Which is best? Or does it matter? In our preK-3 character building, the character lessons serve as something tangible for our young students to connect with and hold on to as they learn all about the pillars of character. Because of their developmental age, trustworthiness, for example, is kind of an abstract concept, but when we pitch a quarter – which represents a lie – in to a bucket of water and then give the students an “honest abe” penny to pitch in to show that it’s impossible to cover up a lie, now we’ve done some science with the water displacement and given students a concrete visual of the ripple effects that lying and then trying to cover it up can have.
When teachers seize teachable moments in their classrooms to build character, they’re doing much of the same but seemingly a bit more authentically since the integration isn’t in the shape of a formal lesson. Morning Meetings or Sensitivity Circles help to accomplish the same integration goal by creating a safe place to share and modeling listening and empathy to connect a classroom community.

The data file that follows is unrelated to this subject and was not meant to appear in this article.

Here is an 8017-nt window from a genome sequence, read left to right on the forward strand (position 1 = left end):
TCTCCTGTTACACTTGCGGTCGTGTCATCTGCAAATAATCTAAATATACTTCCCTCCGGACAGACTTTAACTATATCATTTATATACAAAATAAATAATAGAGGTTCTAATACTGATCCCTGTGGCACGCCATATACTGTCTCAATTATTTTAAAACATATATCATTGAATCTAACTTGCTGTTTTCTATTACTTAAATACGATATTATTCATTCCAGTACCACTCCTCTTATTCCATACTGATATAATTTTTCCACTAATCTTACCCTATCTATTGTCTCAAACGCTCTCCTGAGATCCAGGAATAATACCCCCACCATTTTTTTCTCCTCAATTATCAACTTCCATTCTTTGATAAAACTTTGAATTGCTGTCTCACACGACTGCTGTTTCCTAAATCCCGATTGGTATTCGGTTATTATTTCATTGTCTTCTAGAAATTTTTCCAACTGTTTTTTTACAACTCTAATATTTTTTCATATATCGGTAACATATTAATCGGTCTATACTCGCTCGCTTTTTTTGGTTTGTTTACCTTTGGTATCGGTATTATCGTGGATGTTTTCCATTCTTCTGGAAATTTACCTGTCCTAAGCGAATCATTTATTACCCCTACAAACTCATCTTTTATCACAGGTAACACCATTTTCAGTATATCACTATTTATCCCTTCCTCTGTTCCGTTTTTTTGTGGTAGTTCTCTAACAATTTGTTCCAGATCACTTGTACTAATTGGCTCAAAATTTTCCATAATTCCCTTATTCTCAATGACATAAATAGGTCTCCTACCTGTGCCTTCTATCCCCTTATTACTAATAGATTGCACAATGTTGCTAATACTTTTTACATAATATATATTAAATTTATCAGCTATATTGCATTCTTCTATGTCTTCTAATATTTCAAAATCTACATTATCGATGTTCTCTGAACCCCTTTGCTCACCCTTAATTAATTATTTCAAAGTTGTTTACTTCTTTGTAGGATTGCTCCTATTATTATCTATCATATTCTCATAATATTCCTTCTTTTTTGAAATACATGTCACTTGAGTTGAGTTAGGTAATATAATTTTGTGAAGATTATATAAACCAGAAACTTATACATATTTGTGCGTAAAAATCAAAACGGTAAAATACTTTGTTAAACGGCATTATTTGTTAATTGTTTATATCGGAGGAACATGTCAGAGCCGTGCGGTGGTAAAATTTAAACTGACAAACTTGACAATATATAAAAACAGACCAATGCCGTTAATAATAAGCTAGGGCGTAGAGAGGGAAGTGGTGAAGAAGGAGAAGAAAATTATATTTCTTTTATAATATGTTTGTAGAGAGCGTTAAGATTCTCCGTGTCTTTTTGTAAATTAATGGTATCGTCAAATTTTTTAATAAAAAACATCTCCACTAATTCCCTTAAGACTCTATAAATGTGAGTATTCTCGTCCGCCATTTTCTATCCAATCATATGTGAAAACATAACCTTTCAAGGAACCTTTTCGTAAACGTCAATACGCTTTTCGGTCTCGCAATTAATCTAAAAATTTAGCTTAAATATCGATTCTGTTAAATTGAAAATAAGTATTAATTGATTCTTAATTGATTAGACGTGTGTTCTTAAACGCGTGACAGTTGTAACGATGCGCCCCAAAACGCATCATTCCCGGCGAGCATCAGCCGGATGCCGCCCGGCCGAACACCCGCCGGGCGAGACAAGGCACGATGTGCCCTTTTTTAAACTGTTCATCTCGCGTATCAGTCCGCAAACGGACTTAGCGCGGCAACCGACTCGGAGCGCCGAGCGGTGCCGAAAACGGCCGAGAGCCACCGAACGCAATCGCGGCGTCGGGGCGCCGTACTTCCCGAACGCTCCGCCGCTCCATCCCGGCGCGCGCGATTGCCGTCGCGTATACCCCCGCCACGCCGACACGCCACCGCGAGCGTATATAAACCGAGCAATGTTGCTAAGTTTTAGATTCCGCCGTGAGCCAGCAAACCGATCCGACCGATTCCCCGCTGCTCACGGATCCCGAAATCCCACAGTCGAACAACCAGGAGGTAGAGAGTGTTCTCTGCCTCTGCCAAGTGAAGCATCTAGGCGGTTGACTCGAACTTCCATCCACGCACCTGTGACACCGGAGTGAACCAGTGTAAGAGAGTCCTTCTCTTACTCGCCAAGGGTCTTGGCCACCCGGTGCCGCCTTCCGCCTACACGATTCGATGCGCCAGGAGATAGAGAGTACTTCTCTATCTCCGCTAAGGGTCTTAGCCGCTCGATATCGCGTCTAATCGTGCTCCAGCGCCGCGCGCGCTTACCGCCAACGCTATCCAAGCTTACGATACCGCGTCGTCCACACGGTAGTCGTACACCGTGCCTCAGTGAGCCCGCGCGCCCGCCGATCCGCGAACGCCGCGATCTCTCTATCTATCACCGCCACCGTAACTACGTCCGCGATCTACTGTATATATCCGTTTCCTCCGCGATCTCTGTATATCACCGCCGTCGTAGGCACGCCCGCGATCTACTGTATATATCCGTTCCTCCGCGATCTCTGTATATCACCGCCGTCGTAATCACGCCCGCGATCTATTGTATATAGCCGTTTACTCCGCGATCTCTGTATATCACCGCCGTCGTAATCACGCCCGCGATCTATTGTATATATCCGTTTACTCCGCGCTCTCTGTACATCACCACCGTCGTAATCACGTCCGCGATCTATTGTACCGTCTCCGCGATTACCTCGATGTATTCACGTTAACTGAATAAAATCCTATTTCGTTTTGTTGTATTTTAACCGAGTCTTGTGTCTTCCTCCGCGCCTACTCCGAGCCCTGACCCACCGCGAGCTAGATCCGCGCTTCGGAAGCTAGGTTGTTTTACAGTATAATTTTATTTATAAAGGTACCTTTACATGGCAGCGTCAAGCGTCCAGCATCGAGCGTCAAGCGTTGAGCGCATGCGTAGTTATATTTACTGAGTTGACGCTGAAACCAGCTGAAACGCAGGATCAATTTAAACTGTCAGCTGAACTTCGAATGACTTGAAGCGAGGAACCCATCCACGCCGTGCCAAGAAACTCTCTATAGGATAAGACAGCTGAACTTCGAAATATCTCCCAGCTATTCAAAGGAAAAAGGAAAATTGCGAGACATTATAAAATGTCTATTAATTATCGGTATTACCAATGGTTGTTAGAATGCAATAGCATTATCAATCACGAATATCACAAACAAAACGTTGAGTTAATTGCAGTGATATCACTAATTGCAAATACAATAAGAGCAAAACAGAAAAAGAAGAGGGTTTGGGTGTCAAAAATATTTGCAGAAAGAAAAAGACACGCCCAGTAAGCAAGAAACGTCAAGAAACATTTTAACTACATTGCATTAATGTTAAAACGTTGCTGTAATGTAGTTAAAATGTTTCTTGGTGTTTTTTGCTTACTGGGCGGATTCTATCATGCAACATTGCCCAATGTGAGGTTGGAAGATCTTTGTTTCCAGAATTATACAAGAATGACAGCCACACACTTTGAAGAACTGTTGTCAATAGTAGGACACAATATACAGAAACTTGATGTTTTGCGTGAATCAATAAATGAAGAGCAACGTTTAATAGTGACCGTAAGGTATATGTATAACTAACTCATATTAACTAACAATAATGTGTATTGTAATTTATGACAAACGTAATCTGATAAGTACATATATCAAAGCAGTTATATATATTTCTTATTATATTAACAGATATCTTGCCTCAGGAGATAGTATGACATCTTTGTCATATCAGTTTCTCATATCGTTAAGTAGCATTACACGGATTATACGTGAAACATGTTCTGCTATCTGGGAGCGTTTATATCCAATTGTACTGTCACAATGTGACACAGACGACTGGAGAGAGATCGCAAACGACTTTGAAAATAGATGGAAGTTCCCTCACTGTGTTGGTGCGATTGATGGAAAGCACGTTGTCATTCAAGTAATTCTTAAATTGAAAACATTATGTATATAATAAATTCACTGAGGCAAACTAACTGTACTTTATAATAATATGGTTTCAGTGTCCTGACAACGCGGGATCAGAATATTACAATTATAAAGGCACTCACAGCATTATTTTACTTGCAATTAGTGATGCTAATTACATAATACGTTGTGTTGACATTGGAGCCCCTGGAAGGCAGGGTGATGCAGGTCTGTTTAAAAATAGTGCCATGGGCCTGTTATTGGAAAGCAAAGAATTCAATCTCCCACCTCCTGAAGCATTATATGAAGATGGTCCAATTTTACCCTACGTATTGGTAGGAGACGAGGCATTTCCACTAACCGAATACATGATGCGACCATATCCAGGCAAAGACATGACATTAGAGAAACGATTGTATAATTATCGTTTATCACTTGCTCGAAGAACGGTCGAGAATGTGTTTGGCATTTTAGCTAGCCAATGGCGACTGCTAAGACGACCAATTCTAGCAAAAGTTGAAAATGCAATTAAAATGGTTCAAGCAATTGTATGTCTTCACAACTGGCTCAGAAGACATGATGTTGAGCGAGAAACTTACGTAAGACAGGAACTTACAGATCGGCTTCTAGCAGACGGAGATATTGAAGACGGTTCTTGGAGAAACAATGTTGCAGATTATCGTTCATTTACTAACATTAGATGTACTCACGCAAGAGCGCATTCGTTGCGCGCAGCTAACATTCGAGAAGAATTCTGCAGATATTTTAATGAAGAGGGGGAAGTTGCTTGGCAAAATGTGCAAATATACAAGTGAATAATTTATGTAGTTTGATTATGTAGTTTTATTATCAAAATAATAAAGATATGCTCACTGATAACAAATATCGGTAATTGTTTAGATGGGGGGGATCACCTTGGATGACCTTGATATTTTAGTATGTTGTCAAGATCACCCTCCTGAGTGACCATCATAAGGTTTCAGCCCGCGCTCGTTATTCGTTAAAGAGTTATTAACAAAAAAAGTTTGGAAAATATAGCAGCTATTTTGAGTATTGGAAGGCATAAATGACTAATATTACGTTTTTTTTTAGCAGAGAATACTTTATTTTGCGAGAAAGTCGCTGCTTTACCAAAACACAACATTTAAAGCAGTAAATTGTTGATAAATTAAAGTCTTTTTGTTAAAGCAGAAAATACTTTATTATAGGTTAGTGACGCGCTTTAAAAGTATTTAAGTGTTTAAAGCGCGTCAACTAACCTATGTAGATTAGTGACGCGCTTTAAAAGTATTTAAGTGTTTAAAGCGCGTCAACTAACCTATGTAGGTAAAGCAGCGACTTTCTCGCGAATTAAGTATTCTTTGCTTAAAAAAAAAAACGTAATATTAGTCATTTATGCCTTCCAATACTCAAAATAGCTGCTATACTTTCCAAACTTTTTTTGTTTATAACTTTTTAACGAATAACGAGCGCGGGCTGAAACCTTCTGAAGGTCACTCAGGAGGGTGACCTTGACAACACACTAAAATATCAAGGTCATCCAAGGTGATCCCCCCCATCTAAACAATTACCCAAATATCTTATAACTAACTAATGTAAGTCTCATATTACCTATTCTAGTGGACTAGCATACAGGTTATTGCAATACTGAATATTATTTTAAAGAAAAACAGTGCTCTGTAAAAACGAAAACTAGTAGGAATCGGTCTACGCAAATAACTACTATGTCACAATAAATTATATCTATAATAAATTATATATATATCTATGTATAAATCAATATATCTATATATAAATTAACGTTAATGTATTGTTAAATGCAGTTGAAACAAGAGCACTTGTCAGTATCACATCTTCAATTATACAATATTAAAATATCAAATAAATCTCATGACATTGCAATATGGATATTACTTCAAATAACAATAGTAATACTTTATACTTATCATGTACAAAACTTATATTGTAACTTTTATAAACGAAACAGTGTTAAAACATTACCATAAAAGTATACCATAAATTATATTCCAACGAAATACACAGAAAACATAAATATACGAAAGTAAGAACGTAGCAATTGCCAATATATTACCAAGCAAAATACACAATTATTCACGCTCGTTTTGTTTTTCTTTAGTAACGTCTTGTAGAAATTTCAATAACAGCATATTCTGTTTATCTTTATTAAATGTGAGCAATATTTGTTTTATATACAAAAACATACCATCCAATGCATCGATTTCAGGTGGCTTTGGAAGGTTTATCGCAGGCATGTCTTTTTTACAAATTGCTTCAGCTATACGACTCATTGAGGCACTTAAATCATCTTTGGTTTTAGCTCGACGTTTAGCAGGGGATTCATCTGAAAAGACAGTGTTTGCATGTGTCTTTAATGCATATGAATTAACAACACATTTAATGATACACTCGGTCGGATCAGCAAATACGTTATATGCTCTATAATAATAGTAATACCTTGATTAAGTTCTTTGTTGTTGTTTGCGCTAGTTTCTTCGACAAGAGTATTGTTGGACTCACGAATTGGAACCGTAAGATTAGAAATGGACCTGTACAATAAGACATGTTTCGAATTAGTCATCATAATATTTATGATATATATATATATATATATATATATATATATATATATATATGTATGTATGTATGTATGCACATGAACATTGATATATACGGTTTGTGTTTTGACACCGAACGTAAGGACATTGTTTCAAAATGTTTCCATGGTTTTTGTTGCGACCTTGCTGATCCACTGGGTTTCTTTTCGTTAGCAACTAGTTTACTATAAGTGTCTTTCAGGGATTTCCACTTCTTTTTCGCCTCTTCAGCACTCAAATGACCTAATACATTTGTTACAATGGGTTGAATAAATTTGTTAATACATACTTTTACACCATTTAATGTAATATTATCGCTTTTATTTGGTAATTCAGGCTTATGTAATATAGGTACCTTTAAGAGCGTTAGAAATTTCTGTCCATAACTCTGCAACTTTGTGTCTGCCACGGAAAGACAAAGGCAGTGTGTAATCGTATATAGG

This year our high school PALs formed Integrity Teams and taught character lessons; there was a great deal of engagement in the lessons delivered by their teenage role models! But were those lessons more powerful than when those same teens modeled good character by performing their traditional German Dances for us or leading us in a Red Ribbon pep rally? It probably depends upon the learner.
Just as there are many different learning styles, so we have many, many ways to integrate character into our curriculum, all equally ‘value-able’ methods if they can empower our students with character strength.